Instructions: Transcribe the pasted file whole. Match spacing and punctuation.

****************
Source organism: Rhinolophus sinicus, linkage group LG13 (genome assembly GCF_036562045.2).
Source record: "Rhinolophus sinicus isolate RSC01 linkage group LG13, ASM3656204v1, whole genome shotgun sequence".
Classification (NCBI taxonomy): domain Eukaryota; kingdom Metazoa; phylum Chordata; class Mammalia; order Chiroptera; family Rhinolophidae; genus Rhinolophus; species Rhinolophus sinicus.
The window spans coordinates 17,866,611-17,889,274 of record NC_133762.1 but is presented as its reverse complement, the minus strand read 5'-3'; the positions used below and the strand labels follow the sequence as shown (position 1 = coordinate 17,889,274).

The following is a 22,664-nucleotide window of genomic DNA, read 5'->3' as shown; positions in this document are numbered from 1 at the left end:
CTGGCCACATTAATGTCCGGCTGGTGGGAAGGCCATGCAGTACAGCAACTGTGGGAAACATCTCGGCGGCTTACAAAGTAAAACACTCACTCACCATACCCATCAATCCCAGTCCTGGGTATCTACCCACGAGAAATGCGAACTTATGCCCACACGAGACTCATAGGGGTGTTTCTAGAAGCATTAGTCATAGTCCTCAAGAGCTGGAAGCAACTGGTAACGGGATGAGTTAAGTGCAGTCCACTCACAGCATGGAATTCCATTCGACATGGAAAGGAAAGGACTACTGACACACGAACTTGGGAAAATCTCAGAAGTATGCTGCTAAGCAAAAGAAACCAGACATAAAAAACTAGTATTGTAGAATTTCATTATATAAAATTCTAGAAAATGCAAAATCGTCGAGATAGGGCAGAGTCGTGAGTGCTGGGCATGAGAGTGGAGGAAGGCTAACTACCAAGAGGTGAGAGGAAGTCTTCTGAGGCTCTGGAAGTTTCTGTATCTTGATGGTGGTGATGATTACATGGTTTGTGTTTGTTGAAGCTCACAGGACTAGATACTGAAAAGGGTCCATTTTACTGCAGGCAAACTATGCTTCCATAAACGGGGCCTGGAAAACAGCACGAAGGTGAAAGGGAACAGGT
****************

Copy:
Source organism: Rhinolophus sinicus, linkage group LG13 (genome assembly GCF_036562045.2).
Source record: "Rhinolophus sinicus isolate RSC01 linkage group LG13, ASM3656204v1, whole genome shotgun sequence".
Classification (NCBI taxonomy): domain Eukaryota; kingdom Metazoa; phylum Chordata; class Mammalia; order Chiroptera; family Rhinolophidae; genus Rhinolophus; species Rhinolophus sinicus.
The window spans coordinates 17,866,611-17,889,274 of record NC_133762.1 but is presented as its reverse complement, the minus strand read 5'-3'; the positions used below and the strand labels follow the sequence as shown (position 1 = coordinate 17,889,274).

The following is a 22,664-nucleotide window of genomic DNA, read 5'->3' as shown; positions in this document are numbered from 1 at the left end:
CTGGCCACATTAATGTCCGGCTGGTGGGAAGGCCATGCAGTACAGCAACTGTGGGAAACATCTCGGCGGCTTACAAAGTAAAACACTCACTCACCATACCCATCAATCCCAGTCCTGGGTATCTACCCACGAGAAATGCGAACTTATGCCCACACGAGACTCATAGGGGTGTTTCTAGAAGCATTAGTCATAGTCCTCAAGAGCTGGAAGCAACTGGTAACGGGATGAGTTAAGTGCAGTCCACTCACAGCATGGAATTCCATTCGACATGGAAAGGAAAGGACTACTGACACACGAACTTGGGAAAATCTCAGAAGTATGCTGCTAAGCAAAAGAAACCAGACATAAAAAACTAGTATTGTAGAATTTCATTATATAAAATTCTAGAAAATGCAAAATCGTCGAGATAGGGCAGAGTCGTGAGTGCTGGGCATGAGAGTGGAGGAAGGCTAACTACCAAGAGGTGAGAGGAAGTCTTCTGAGGCTCTGGAAGTTTCTGTATCTTGATGGTGGTGATGATTACATGGTTTGTGTTTGTTGAAGCTCACAGGACTAGATACTGAAAAGGGTCCATTTTACTGCAGGCAAACTATGCTTCCATAAACGGGGCCTGGAAAACAGCACGAAGGTGAAAGGGAACAGGT